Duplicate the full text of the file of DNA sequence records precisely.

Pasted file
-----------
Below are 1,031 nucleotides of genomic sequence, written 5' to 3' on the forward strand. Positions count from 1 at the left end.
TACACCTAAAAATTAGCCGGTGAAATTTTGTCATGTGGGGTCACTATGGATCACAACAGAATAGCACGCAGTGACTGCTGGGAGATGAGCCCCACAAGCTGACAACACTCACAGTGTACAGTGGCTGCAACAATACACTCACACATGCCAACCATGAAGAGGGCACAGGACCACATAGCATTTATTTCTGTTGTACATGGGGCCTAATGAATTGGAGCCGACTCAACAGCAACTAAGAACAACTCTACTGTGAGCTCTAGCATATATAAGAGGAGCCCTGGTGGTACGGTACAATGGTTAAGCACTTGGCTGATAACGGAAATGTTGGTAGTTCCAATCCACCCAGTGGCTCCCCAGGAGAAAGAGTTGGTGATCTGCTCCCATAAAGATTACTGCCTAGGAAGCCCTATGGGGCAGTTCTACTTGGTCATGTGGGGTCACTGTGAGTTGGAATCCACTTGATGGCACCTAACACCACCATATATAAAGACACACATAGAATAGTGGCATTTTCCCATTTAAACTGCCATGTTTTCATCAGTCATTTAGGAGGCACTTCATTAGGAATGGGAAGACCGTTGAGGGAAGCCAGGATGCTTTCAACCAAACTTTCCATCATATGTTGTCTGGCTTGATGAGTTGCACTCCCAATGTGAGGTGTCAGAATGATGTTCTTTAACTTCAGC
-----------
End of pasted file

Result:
Below are 1,031 nucleotides of genomic sequence, written 5' to 3' on the forward strand. Positions count from 1 at the left end.
TACACCTAAAAATTAGCCGGTGAAATTTTGTCATGTGGGGTCACTATGGATCACAACAGAATAGCACGCAGTGACTGCTGGGAGATGAGCCCCACAAGCTGACAACACTCACAGTGTACAGTGGCTGCAACAATACACTCACACATGCCAACCATGAAGAGGGCACAGGACCACATAGCATTTATTTCTGTTGTACATGGGGCCTAATGAATTGGAGCCGACTCAACAGCAACTAAGAACAACTCTACTGTGAGCTCTAGCATATATAAGAGGAGCCCTGGTGGTACGGTACAATGGTTAAGCACTTGGCTGATAACGGAAATGTTGGTAGTTCCAATCCACCCAGTGGCTCCCCAGGAGAAAGAGTTGGTGATCTGCTCCCATAAAGATTACTGCCTAGGAAGCCCTATGGGGCAGTTCTACTTGGTCATGTGGGGTCACTGTGAGTTGGAATCCACTTGATGGCACCTAACACCACCATATATAAAGACACACATAGAATAGTGGCATTTTCCCATTTAAACTGCCATGTTTTCATCAGTCATTTAGGAGGCACTTCATTAGGAATGGGAAGACCGTTGAGGGAAGCCAGGATGCTTTCAACCAAACTTTCCATCATATGTTGTCTGGCTTGATGAGTTGCACTCCCAATGTGAGGTGTCAGAATGATGTTCTTTAACTTCAGC